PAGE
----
Owning real estate is one of the most precious values of freedom in this country. You want the assurance that the property you are buying will be yours. Other than your mortgage holder, no one else should have any claims or restrictions against your home.
Title insurance eliminates any risks and losses caused by faults in title from an event that occurred before you owned the property.
How does title insurance differ from other types of insurance?
Title insurance is different from other types of insurance in that it protects you, the insured, from a loss that may occur from matters or faults from the past. Other types of insurance such as auto, life or health cover you against losses that may occur in the future. Title insurance does not protect against any future faults.
Another difference is that you pay a one-time premium. A title insurance policy will protect you from risks or undiscovered interests.
There are two principal forms of title insurance:
- The lender’s policy
- The homeowner’s policy
What is a Lender’s Policy?
A lender’s policy protects the mortgage holder. If there is a fault in title that results in a loss, the mortgage holder will be paid back.
What is a Homeowner’s Policy?
A homeowner’s policy protects you, the purchaser, against a loss that may occur from a fault in your ownership or interest you have in the property. Protect the equity in your new home with a title policy.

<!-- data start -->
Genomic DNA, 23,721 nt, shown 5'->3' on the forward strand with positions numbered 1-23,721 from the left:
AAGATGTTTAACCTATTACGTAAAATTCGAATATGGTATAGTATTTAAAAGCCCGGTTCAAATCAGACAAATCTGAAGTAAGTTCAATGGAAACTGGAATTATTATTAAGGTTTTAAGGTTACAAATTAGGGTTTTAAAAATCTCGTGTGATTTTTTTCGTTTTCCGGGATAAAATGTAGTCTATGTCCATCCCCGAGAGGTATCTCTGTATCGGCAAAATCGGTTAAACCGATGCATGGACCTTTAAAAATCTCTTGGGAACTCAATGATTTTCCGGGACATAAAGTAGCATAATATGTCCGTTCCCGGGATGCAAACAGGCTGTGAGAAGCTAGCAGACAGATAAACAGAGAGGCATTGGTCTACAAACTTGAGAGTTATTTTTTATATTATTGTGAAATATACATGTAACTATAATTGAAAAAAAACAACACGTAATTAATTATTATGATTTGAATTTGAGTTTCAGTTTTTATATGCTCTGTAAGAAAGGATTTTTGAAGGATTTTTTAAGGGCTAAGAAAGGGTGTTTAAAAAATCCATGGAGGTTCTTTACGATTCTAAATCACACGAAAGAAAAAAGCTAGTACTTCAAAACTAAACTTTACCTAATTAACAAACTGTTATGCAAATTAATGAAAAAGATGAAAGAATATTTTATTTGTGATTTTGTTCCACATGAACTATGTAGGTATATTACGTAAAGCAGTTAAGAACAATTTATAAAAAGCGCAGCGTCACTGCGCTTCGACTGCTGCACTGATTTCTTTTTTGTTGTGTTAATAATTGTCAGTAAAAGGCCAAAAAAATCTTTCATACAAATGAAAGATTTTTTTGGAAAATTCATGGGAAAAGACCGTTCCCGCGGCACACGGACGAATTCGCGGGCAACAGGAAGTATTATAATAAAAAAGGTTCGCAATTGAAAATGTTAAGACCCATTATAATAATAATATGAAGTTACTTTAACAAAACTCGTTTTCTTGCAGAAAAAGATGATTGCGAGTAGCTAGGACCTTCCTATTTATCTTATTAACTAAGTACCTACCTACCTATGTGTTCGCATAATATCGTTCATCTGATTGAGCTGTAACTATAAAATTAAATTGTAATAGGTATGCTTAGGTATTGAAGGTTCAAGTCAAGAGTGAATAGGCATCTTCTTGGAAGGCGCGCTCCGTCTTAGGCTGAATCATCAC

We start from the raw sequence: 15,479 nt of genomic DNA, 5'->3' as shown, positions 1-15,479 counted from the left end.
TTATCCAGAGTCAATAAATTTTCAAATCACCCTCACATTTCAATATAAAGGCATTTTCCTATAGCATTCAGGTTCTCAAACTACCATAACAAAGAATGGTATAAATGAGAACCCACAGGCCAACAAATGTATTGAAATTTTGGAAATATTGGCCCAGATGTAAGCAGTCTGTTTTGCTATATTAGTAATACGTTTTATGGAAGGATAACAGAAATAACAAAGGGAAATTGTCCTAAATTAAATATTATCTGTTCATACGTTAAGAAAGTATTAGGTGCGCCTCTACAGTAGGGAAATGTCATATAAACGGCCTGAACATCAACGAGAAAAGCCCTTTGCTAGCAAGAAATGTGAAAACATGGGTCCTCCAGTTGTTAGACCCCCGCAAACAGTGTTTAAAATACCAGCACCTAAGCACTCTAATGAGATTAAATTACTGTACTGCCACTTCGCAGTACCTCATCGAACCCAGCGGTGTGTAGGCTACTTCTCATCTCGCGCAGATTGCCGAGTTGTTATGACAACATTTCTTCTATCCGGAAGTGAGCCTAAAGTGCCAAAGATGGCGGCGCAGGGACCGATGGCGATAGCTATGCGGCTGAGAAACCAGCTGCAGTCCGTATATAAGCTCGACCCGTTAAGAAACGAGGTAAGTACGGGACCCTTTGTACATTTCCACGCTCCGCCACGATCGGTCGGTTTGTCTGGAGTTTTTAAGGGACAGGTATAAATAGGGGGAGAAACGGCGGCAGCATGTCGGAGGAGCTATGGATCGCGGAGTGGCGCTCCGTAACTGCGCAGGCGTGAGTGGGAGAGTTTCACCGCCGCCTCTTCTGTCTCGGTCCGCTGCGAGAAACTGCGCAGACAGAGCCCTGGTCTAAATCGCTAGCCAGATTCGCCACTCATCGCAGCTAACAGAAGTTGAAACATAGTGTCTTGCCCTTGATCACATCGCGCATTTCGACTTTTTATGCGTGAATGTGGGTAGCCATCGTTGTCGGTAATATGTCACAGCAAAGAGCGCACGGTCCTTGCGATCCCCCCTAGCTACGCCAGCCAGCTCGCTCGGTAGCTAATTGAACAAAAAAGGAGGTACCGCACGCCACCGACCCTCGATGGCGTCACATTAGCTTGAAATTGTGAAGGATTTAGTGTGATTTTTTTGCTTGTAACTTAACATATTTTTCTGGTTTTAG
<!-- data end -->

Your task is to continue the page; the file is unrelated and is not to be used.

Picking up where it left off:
What does a Homeowner’s Policy provide?
Protection from financial loss due to demands that may be charged against the title to your home, up to the cost of the title policy.
Payment of legal costs if the title insurer has to defend your title against a covered claim.
Payment of successful claims against the title to your home covered by the policy, up to the cost of the policy.
What “hidden risks” are protected under a Title Policy?
False impersonation of the true owner of the property by the seller or other persons previously in title
- Forged deeds, releases and other documents
- Deeds by persons of unsound mind
- Deeds by minors
- Invalid documents completed by an expired attorney
- Invalid deeds delivered after the death of the grantor
- Deeds by supposedly single persons but actually married
- Claims for unpaid estate inheritance and gift taxes against prior owners of your home
- Unrecorded easements – giving one party the right to enter another party’s property
- Undisclosed descendants of former owners of your home or the land on which it is situated
How long does my coverage last?
Once purchased, title insurance remains in effect for as long as you own your property. Title insurance adds security and peace of mind to homeownership.
How do I obtain title insurance and what does it cost?
Let the title company, attorney or agent handling the closing of your property know that you want to purchase an Owner’s Title Insurance Policy. When choosing a title insurer, you should look for a company with experience, as well as the financial strength to protect you.
In most states, the insurance commission or some other governmental body controls the premiums for title insurance policies. You only pay the premium once. The cost depends upon the purchase price of the property, and your policy amount must be equal to the purchase price.